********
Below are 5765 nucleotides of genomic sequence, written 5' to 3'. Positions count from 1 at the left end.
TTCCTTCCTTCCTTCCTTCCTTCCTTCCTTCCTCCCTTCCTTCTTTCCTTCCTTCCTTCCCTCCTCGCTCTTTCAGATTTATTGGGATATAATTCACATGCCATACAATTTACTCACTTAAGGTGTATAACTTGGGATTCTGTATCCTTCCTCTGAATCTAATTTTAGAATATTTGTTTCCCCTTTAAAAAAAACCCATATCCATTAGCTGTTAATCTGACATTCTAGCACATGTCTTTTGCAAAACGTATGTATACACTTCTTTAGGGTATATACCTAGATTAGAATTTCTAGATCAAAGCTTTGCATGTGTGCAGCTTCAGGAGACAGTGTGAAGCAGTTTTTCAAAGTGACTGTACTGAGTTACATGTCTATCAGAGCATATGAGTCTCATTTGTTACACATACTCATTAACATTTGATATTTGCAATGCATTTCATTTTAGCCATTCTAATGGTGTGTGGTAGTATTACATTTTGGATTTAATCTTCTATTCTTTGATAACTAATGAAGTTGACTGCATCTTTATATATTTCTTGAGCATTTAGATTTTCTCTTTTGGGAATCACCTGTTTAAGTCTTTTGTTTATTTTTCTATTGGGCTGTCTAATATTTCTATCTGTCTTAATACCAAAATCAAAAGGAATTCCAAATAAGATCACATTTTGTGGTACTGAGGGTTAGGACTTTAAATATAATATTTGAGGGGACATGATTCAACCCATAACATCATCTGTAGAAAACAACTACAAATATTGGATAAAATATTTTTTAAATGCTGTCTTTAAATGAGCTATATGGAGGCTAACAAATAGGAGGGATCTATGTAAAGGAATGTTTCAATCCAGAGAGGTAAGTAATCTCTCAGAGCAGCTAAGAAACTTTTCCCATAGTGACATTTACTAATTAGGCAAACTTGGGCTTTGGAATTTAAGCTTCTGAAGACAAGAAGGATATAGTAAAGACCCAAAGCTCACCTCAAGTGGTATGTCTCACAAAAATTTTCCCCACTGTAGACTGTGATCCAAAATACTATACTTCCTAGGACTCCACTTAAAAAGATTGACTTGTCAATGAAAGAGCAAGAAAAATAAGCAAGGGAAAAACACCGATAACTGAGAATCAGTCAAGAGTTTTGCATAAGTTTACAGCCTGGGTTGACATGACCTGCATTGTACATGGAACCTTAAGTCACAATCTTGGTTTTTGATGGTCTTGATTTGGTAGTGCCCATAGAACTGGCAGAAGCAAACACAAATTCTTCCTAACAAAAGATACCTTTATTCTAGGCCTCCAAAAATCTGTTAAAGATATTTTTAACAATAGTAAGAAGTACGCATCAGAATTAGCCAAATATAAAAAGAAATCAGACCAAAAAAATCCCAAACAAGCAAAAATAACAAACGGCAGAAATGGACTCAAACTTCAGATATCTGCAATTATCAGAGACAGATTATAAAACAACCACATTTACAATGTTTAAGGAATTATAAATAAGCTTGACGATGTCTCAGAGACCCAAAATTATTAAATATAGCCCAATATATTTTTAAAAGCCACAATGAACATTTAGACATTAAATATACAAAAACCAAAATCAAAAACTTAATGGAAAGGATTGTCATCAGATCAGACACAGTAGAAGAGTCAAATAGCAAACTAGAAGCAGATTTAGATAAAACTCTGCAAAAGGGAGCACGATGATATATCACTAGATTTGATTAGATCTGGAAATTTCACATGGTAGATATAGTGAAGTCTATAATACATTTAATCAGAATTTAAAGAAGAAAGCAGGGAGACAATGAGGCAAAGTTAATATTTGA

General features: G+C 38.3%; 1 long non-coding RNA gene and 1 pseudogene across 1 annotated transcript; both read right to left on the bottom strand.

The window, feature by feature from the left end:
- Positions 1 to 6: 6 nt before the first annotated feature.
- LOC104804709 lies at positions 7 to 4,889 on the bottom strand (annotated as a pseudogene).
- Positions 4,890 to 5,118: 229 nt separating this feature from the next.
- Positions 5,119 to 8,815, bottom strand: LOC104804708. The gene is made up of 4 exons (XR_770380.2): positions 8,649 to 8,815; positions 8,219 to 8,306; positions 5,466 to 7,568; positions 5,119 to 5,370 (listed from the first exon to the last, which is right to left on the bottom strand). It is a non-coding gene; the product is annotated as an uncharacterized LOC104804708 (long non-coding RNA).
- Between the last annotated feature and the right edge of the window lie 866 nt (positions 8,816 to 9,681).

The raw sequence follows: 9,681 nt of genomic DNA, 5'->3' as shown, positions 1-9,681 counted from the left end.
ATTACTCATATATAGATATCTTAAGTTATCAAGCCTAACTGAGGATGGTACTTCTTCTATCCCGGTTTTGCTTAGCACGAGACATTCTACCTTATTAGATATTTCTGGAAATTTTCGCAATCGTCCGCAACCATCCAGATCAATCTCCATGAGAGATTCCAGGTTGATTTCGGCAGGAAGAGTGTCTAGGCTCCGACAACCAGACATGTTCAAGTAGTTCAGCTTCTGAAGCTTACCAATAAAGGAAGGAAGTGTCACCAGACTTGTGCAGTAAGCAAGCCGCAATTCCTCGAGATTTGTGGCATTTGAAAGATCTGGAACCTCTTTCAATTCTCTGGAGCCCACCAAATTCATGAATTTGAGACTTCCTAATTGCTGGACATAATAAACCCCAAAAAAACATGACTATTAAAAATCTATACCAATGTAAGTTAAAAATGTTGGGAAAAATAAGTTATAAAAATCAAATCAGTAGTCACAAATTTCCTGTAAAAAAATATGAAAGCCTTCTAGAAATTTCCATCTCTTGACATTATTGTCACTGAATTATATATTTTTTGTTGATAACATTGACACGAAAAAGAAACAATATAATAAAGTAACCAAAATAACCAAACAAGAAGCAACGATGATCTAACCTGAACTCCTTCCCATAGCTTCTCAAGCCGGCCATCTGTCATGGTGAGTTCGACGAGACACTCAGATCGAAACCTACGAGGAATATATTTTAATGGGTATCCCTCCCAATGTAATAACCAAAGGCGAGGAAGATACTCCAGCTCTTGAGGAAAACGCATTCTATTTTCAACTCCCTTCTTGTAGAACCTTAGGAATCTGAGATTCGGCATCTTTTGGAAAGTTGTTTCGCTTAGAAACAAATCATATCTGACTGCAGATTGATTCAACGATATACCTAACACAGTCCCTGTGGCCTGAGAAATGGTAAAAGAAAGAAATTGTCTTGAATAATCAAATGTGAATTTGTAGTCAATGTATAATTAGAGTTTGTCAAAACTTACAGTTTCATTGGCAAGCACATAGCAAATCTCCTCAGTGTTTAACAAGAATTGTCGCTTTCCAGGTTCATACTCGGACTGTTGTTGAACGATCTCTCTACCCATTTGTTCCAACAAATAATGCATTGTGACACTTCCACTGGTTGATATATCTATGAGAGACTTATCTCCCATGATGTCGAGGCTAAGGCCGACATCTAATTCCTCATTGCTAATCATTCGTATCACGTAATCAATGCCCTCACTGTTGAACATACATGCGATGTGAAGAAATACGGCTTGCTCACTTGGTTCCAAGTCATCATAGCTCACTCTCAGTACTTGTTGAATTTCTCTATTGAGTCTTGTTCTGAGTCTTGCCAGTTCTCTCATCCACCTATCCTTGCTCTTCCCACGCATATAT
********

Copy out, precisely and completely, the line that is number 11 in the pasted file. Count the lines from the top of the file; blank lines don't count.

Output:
ATTACTCATATATAGATATCTTAAGTTATCAAGCCTAACTGAGGATGGTACTTCTTCTATCCCGGTTTTGCTTAGCACGAGACATTCTACCTTATTAGATATTTCTGGAAATTTTCGCAATCGTCCGCAACCATCCAGATCAATCTCCATGAGAGATTCCAGGTTGATTTCGGCAGGAAGAGTGTCTAGGCTCCGACAACCAGACATGTTCAAGTAGTTCAGCTTCTGAAGCTTACCAATAAAGGAAGGAAGTGTCACCAGACTTGTGCAGTAAGCAAGCCGCAATTCCTCGAGATTTGTGGCATTTGAAAGATCTGGAACCTCTTTCAATTCTCTGGAGCCCACCAAATTCATGAATTTGAGACTTCCTAATTGCTGGACATAATAAACCCCAAAAAAACATGACTATTAAAAATCTATACCAATGTAAGTTAAAAATGTTGGGAAAAATAAGTTATAAAAATCAAATCAGTAGTCACAAATTTCCTGTAAAAAAATATGAAAGCCTTCTAGAAATTTCCATCTCTTGACATTATTGTCACTGAATTATATATTTTTTGTTGATAACATTGACACGAAAAAGAAACAATATAATAAAGTAACCAAAATAACCAAACAAGAAGCAACGATGATCTAACCTGAACTCCTTCCCATAGCTTCTCAAGCCGGCCATCTGTCATGGTGAGTTCGACGAGACACTCAGATCGAAACCTACGAGGAATATATTTTAATGGGTATCCCTCCCAATGTAATAACCAAAGGCGAGGAAGATACTCCAGCTCTTGAGGAAAACGCATTCTATTTTCAACTCCCTTCTTGTAGAACCTTAGGAATCTGAGATTCGGCATCTTTTGGAAAGTTGTTTCGCTTAGAAACAAATCATATCTGACTGCAGATTGATTCAACGATATACCTAACACAGTCCCTGTGGCCTGAGAAATGGTAAAAGAAAGAAATTGTCTTGAATAATCAAATGTGAATTTGTAGTCAATGTATAATTAGAGTTTGTCAAAACTTACAGTTTCATTGGCAAGCACATAGCAAATCTCCTCAGTGTTTAACAAGAATTGTCGCTTTCCAGGTTCATACTCGGACTGTTGTTGAACGATCTCTCTACCCATTTGTTCCAACAAATAATGCATTGTGACACTTCCACTGGTTGATATATCTATGAGAGACTTATCTCCCATGATGTCGAGGCTAAGGCCGACATCTAATTCCTCATTGCTAATCATTCGTATCACGTAATCAATGCCCTCACTGTTGAACATACATGCGATGTGAAGAAATACGGCTTGCTCACTTGGTTCCAAGTCATCATAGCTCACTCTCAGTACTTGTTGAATTTCTCTATTGAGTCTTGTTCTGAGTCTTGCCAGTTCTCTCATCCACCTATCCTTGCTCTTCCCACGCATATAT